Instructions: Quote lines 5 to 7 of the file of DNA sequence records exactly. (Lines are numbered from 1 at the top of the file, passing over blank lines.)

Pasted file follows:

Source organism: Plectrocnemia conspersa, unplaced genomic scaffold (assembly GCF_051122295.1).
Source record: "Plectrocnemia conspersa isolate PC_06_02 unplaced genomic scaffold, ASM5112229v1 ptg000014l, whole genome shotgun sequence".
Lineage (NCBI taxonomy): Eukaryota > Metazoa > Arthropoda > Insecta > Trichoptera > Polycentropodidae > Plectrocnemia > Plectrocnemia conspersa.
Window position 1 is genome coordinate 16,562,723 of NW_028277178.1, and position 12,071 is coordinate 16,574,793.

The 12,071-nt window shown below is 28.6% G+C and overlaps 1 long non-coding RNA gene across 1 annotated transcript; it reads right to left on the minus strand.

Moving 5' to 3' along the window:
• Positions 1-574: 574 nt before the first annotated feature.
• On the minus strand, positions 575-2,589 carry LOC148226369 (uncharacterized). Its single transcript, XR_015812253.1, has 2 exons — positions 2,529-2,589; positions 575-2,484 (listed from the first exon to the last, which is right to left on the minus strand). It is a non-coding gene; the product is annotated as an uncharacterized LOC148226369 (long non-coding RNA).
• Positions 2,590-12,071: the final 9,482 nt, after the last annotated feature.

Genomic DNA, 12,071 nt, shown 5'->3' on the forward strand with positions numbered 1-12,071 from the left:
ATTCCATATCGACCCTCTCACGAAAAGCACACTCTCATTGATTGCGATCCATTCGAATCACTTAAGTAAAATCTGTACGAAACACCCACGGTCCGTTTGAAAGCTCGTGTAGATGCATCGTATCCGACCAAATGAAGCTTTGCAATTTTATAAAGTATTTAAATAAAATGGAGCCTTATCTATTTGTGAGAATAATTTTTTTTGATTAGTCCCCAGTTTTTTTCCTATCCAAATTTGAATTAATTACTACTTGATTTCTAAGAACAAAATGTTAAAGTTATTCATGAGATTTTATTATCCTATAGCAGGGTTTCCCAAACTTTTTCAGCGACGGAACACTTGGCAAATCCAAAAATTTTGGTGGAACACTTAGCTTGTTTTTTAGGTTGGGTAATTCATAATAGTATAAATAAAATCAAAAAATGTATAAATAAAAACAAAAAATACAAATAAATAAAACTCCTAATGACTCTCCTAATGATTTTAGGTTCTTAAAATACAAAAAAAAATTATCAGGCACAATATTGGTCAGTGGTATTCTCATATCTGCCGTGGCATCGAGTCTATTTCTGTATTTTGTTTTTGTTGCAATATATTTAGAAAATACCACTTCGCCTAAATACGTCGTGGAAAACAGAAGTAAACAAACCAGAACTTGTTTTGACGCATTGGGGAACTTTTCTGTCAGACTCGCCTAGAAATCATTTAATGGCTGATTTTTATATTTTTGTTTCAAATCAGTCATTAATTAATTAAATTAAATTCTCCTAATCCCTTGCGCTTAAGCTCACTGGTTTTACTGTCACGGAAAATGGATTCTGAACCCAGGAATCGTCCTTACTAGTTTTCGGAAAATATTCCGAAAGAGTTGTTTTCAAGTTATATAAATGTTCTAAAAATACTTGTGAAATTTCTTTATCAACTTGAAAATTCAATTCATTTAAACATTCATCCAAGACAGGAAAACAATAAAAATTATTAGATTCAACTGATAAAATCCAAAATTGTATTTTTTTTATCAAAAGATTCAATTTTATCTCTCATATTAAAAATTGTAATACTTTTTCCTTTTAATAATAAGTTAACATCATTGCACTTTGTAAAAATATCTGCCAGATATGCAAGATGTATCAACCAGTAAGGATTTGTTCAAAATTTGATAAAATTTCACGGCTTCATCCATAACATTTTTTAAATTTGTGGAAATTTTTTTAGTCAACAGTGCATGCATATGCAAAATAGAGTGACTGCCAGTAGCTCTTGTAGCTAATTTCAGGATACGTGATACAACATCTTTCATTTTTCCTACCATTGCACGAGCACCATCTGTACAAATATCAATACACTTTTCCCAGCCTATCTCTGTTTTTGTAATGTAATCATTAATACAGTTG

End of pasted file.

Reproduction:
The 12,071-nt window shown below is 28.6% G+C and overlaps 1 long non-coding RNA gene across 1 annotated transcript; it reads right to left on the minus strand.

Moving 5' to 3' along the window:
• Positions 1-574: 574 nt before the first annotated feature.